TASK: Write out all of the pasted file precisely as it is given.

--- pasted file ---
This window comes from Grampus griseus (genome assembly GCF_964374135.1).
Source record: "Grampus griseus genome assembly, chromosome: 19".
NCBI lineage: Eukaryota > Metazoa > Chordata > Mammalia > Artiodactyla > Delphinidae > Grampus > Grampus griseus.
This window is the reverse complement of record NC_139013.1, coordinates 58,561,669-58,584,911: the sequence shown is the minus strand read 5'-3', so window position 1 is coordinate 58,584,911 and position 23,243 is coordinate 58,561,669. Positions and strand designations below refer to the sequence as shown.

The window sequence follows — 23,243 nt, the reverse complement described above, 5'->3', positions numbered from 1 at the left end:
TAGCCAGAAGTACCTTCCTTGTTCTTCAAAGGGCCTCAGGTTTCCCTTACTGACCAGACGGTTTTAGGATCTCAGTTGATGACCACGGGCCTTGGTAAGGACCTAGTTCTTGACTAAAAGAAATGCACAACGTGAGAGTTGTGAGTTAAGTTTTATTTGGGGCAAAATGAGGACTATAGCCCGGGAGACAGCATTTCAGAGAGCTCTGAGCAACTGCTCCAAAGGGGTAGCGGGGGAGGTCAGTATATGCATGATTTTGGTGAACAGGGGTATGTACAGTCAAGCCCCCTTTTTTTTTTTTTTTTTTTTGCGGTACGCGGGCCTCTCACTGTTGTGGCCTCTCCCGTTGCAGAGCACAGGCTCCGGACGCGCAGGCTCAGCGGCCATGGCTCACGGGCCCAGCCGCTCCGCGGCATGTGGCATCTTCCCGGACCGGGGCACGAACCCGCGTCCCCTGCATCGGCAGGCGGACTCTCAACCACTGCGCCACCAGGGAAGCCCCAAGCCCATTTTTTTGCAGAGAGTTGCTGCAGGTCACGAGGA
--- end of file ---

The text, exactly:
This window comes from Grampus griseus (genome assembly GCF_964374135.1).
Source record: "Grampus griseus genome assembly, chromosome: 19".
NCBI lineage: Eukaryota > Metazoa > Chordata > Mammalia > Artiodactyla > Delphinidae > Grampus > Grampus griseus.
This window is the reverse complement of record NC_139013.1, coordinates 58,561,669-58,584,911: the sequence shown is the minus strand read 5'-3', so window position 1 is coordinate 58,584,911 and position 23,243 is coordinate 58,561,669. Positions and strand designations below refer to the sequence as shown.

The window sequence follows — 23,243 nt, the reverse complement described above, 5'->3', positions numbered from 1 at the left end:
TAGCCAGAAGTACCTTCCTTGTTCTTCAAAGGGCCTCAGGTTTCCCTTACTGACCAGACGGTTTTAGGATCTCAGTTGATGACCACGGGCCTTGGTAAGGACCTAGTTCTTGACTAAAAGAAATGCACAACGTGAGAGTTGTGAGTTAAGTTTTATTTGGGGCAAAATGAGGACTATAGCCCGGGAGACAGCATTTCAGAGAGCTCTGAGCAACTGCTCCAAAGGGGTAGCGGGGGAGGTCAGTATATGCATGATTTTGGTGAACAGGGGTATGTACAGTCAAGCCCCCTTTTTTTTTTTTTTTTTTTTGCGGTACGCGGGCCTCTCACTGTTGTGGCCTCTCCCGTTGCAGAGCACAGGCTCCGGACGCGCAGGCTCAGCGGCCATGGCTCACGGGCCCAGCCGCTCCGCGGCATGTGGCATCTTCCCGGACCGGGGCACGAACCCGCGTCCCCTGCATCGGCAGGCGGACTCTCAACCACTGCGCCACCAGGGAAGCCCCAAGCCCATTTTTTTGCAGAGAGTTGCTGCAGGTCACGAGGA